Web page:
Texas Instruments (NASDAQ: TXN) is often considered a safe long-term investment for conservative investors. Instead of developing expensive cutting-edge chips, TI only produces cheaper (albeit essential) analog and embedded chips for the automotive, industrial, personal electronics, communications infrastructure, and enterprise hardware markets. Pumping out large quantities of those cheaper chips enabled TI to generate plenty of cash for big buybacks and dividends.
Intel's (NASDAQ: INTC) stock dropped 6% on Jan. 27 in response to its dismal fourth-quarter earnings report. For the full year, Intel's adjusted revenue and earnings fell 16% and 65%, respectively, as it grappled with the post-pandemic slowdown of the PC market, stiff competition from AMD (NASDAQ: AMD), and macro headwinds across the data center market. Intel clearly faces tough near-term headwinds, but its stock has already slumped to its lowest levels in nearly six years.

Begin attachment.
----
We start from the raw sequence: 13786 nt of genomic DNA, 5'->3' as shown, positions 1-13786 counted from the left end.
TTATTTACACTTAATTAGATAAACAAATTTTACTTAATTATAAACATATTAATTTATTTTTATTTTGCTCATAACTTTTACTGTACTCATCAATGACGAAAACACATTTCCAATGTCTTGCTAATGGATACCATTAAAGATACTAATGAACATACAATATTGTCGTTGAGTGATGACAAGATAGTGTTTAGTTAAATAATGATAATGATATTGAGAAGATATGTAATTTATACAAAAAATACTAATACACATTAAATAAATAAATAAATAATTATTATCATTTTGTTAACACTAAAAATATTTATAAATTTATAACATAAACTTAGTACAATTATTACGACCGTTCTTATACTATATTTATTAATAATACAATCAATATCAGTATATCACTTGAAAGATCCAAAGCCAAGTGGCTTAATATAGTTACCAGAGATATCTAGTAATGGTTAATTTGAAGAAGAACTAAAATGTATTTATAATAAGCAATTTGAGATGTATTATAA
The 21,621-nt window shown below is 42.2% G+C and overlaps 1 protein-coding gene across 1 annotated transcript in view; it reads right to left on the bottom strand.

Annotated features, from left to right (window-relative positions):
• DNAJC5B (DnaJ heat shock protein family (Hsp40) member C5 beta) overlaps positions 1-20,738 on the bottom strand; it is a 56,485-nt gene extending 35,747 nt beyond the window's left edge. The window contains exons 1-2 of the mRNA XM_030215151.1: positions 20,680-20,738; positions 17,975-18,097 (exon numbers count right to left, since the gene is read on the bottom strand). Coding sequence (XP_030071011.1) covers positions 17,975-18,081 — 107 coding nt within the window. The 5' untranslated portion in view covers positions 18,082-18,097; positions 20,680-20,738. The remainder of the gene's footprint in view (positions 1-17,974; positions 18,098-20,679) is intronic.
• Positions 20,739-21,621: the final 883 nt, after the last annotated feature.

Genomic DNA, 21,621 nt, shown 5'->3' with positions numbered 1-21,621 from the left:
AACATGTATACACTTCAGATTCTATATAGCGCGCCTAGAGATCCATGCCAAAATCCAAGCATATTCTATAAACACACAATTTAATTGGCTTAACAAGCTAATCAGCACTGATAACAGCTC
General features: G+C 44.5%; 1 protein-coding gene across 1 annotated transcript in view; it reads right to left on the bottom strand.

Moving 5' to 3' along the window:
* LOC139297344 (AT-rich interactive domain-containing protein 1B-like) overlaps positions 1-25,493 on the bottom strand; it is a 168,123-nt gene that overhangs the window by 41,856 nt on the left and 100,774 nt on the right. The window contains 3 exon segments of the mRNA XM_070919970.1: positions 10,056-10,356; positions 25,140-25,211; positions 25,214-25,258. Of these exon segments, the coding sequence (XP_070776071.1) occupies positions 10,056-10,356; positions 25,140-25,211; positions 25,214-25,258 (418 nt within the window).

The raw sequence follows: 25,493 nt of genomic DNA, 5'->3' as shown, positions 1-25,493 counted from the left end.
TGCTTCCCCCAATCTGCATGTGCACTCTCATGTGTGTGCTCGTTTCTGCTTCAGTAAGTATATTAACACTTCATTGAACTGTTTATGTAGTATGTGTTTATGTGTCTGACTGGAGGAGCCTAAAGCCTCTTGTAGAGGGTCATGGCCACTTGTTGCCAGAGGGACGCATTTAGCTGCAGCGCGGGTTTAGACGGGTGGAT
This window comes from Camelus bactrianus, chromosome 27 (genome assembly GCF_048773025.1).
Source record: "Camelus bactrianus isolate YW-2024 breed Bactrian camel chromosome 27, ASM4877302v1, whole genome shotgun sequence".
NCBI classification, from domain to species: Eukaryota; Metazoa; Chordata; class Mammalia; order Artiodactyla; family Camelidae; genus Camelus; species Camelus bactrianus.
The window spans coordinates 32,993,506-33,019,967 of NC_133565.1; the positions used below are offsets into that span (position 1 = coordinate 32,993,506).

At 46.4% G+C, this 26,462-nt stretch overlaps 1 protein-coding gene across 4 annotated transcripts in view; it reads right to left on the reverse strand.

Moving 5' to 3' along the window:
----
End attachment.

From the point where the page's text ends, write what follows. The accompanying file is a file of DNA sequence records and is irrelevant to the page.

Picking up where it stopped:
ASML Holding (NASDAQ: ASML) posted its fourth-quarter earnings report on Jan. 25. For the full year, ASML's revenue grew 14% to 21.17 billion euros ($23.02 billion), but its earnings per share dipped 2% as inflation and higher supply chain costs squeezed its gross margins. How fast has ASML been growing?